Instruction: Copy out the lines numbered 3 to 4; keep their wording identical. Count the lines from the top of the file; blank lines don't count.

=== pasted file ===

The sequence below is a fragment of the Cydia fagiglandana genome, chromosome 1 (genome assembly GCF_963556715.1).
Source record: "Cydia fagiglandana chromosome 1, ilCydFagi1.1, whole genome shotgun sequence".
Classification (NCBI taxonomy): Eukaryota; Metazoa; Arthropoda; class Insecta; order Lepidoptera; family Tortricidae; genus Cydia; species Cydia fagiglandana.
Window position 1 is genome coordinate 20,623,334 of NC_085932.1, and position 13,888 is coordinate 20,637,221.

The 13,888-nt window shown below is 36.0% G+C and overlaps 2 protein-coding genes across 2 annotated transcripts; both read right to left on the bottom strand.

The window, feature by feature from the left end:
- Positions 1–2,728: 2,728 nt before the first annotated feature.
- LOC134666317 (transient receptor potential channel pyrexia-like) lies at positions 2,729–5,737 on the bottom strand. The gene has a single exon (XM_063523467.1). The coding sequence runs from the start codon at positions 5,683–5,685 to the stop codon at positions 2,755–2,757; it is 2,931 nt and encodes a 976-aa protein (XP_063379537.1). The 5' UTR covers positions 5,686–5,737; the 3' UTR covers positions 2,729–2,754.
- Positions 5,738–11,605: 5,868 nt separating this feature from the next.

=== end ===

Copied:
Classification (NCBI taxonomy): Eukaryota; Metazoa; Arthropoda; class Insecta; order Lepidoptera; family Tortricidae; genus Cydia; species Cydia fagiglandana.
Window position 1 is genome coordinate 20,623,334 of NC_085932.1, and position 13,888 is coordinate 20,637,221.